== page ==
I’m not one to write out a really detailed, daily training schedule. What I have learned in my days as a runner is that if I can set and achieve weekly goals, such as total miles, a long run, interval or hill work, I’m better off not establishing a daily (anal) schedule. I might plan a track or hill workout for the week, but I'll wait to do it late in the week if I have to. This flexibility helps because I can’t predict how quickly or slowly my body will recover from training the previous week or weekend. If I plan on doing a hard run on Tuesday, but I’m not ready to do it
My Girls -- Keep Running in Perspective
until Wednesday or Thursday, my experience tells me to wait until I’m ready, or face injury. I also don’t know what my family and work schedule will allow. Weekly goals give me the flexibility to adapt to the unexpected and the ability to focus on key workouts.
I have always been an avid reader of training philosophies and techniques. Indeed, next to my bed sit dozens of books on how to train for endurance running. Some of my favorite books on training, which tend to be loaded with many types of workouts, include Advanced Marathoning, The Maffetone Method, and the Competitive Runners Handbook. What I have learned through reading over the years is that there are hundreds of workouts one can do, but there are really only a few training principles that I need to follow. Sticking to these principles "in the long run" is more important than focusing on specific workouts.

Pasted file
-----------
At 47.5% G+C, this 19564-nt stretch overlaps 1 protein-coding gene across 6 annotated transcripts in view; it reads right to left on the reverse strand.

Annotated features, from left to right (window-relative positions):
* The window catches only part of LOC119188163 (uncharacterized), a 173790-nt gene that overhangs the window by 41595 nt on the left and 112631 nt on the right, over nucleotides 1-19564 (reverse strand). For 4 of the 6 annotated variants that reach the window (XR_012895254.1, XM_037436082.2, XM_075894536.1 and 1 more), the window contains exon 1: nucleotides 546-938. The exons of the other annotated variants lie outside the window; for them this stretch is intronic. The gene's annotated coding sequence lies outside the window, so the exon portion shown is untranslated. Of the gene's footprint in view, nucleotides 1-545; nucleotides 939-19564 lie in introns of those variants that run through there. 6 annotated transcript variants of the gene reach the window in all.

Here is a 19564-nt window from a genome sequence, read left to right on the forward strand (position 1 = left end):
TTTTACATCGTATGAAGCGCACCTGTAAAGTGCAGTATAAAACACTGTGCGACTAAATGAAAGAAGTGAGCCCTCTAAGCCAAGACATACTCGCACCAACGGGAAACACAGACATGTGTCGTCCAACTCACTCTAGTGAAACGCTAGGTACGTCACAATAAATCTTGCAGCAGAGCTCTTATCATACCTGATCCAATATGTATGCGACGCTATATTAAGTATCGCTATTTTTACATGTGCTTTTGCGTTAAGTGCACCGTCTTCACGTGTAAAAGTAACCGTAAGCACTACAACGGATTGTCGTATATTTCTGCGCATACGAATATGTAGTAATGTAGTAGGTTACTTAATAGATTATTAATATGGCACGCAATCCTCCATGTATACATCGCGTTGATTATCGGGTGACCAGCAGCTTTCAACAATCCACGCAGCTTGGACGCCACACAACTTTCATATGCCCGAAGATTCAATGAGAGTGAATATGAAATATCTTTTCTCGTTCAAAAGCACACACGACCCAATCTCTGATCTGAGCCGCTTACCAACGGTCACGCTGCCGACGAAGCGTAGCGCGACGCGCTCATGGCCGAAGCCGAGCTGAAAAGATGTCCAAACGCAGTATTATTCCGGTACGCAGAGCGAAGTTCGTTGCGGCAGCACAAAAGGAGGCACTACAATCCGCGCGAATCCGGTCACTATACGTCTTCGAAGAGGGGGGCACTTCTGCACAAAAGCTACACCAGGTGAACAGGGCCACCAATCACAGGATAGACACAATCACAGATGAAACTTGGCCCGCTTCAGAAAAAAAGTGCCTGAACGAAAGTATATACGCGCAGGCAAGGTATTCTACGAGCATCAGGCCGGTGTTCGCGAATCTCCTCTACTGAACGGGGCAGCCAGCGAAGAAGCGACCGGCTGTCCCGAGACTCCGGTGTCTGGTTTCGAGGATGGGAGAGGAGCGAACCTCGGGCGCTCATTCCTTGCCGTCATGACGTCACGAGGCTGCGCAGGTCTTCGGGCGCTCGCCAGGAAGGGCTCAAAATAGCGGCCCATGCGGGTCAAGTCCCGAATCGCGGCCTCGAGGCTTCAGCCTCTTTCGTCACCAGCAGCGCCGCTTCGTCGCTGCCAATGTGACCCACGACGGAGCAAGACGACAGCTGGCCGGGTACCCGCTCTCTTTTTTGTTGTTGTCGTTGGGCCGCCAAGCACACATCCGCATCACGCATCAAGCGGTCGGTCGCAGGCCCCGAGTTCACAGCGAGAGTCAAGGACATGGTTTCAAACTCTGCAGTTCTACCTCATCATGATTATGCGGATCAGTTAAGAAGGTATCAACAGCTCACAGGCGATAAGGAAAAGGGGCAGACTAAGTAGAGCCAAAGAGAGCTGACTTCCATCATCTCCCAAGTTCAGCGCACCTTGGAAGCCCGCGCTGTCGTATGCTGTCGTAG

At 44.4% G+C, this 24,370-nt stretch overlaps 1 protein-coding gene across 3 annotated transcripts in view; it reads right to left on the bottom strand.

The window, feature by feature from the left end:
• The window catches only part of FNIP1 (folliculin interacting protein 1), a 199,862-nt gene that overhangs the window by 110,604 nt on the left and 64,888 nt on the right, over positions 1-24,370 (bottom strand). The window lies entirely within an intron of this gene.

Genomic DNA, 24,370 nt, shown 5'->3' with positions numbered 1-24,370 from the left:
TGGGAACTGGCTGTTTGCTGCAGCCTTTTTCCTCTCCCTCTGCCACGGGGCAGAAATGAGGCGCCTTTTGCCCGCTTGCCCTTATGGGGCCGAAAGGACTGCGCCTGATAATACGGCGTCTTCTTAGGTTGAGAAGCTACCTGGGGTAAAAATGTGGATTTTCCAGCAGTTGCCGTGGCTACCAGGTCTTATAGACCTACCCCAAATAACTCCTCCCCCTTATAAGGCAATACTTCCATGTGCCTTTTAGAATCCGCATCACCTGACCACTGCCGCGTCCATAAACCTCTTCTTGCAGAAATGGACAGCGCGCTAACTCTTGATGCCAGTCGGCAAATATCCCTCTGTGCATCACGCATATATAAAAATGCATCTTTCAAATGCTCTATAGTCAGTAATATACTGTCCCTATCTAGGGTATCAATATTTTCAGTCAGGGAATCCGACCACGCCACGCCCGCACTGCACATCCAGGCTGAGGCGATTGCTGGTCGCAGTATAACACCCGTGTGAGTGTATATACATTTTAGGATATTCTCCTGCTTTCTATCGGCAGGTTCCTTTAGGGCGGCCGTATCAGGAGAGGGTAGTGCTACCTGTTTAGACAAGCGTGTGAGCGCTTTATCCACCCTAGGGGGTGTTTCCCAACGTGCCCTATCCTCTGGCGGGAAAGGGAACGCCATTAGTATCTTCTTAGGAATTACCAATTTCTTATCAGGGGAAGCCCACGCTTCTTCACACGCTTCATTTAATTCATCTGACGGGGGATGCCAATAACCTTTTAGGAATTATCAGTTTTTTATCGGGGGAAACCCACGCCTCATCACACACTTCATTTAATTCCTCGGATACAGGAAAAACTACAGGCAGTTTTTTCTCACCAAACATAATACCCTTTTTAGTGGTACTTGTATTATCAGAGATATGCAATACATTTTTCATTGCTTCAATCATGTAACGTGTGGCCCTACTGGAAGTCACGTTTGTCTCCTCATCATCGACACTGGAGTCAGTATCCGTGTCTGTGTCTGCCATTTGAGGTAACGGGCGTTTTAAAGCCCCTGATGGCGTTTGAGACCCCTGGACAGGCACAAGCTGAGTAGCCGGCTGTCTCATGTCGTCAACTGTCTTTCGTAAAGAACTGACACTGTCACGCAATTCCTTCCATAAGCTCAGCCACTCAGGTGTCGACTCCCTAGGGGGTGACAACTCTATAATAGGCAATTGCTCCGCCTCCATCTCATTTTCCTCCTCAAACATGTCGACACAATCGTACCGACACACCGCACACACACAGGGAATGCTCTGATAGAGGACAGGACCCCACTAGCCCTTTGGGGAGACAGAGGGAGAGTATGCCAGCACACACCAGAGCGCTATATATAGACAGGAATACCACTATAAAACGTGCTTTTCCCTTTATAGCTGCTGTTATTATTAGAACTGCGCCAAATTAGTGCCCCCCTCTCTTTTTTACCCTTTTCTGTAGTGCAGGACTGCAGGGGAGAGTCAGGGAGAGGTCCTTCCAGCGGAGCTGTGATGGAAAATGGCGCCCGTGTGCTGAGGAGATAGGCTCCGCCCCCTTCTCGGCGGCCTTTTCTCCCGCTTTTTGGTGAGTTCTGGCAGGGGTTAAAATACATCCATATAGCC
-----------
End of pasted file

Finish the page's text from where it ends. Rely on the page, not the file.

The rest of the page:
There are five basic principles in my training program. These are quite simple.
Principle Number 1: build and maintain the aerobic base. In its most basic form this is simply building up and sustaining weekly miles.
Principle Number 2: develop the body’s ability to burn fat for fuel. This requires doing a long run every other week.
Principle Number 3: grow the body's capacity to run faster at a lower heart rate. There are many methods to do this, but running intervals and/or hill repeats are pretty fail safe. As a ultra runner, I'm running these at or below my anaerobic threshold.
Principle Number 4: teach the mind to deal with the adversity that it will face come race day. This requires doing long runs and races on similar terrain and under similar conditions as the race I'm training for. Be it heat or hills or both, training in these elements prior to race day is critical not only to perform well but to be safe.
Principle Number 5: keep smiling while the mind and body want to scream out loud. This is my sanity check. It means to take it easy on easy days, to always recover well after hard workouts, and to simply stop once and a while to look at the sky, the clouds or whatever is around me!
So, come next June, as I pass through the hot canyons, and make my way up the long, sweltering switch backs of Devils Thumb, my mind will begin to drift. It will drift back to the road I took to get there, and the challenges I faced along that road. And as I near the river crossing, and the sun has begun to set, my mind will turn back to the task at hand. It is then that it will encounter familiar signs. Frustration, self-doubt, and despair. But, by then, my mind will know these experiences as old friends. And it will know they are only there as companions to see me along my way.